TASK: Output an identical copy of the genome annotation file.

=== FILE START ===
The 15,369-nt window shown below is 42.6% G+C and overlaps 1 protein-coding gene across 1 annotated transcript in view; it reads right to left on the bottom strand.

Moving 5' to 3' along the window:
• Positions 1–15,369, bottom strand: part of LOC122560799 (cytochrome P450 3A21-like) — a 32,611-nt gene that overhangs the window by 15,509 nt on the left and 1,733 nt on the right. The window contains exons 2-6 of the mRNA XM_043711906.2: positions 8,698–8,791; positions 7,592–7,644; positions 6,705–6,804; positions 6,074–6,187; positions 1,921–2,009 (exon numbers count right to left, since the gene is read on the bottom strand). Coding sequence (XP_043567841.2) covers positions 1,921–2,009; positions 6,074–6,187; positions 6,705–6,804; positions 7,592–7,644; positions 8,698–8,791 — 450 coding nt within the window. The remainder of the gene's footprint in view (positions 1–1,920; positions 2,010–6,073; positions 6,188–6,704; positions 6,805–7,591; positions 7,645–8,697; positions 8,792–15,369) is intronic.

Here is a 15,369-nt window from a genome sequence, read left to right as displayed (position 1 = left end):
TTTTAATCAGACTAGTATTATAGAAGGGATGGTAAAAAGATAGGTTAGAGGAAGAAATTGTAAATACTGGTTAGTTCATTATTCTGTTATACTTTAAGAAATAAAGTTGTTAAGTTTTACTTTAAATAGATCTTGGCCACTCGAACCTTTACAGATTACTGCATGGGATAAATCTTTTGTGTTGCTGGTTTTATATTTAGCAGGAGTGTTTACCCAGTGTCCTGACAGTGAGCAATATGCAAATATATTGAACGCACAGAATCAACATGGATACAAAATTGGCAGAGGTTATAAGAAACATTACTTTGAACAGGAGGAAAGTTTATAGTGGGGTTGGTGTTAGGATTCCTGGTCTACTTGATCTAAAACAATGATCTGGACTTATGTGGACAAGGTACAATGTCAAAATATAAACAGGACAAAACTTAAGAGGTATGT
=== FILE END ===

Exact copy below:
The 15,369-nt window shown below is 42.6% G+C and overlaps 1 protein-coding gene across 1 annotated transcript in view; it reads right to left on the bottom strand.

Moving 5' to 3' along the window:
• Positions 1–15,369, bottom strand: part of LOC122560799 (cytochrome P450 3A21-like) — a 32,611-nt gene that overhangs the window by 15,509 nt on the left and 1,733 nt on the right. The window contains exons 2-6 of the mRNA XM_043711906.2: positions 8,698–8,791; positions 7,592–7,644; positions 6,705–6,804; positions 6,074–6,187; positions 1,921–2,009 (exon numbers count right to left, since the gene is read on the bottom strand). Coding sequence (XP_043567841.2) covers positions 1,921–2,009; positions 6,074–6,187; positions 6,705–6,804; positions 7,592–7,644; positions 8,698–8,791 — 450 coding nt within the window. The remainder of the gene's footprint in view (positions 1–1,920; positions 2,010–6,073; positions 6,188–6,704; positions 6,805–7,591; positions 7,645–8,697; positions 8,792–15,369) is intronic.

Here is a 15,369-nt window from a genome sequence, read left to right as displayed (position 1 = left end):
TTTTAATCAGACTAGTATTATAGAAGGGATGGTAAAAAGATAGGTTAGAGGAAGAAATTGTAAATACTGGTTAGTTCATTATTCTGTTATACTTTAAGAAATAAAGTTGTTAAGTTTTACTTTAAATAGATCTTGGCCACTCGAACCTTTACAGATTACTGCATGGGATAAATCTTTTGTGTTGCTGGTTTTATATTTAGCAGGAGTGTTTACCCAGTGTCCTGACAGTGAGCAATATGCAAATATATTGAACGCACAGAATCAACATGGATACAAAATTGGCAGAGGTTATAAGAAACATTACTTTGAACAGGAGGAAAGTTTATAGTGGGGTTGGTGTTAGGATTCCTGGTCTACTTGATCTAAAACAATGATCTGGACTTATGTGGACAAGGTACAATGTCAAAATATAAACAGGACAAAACTTAAGAGGTATGT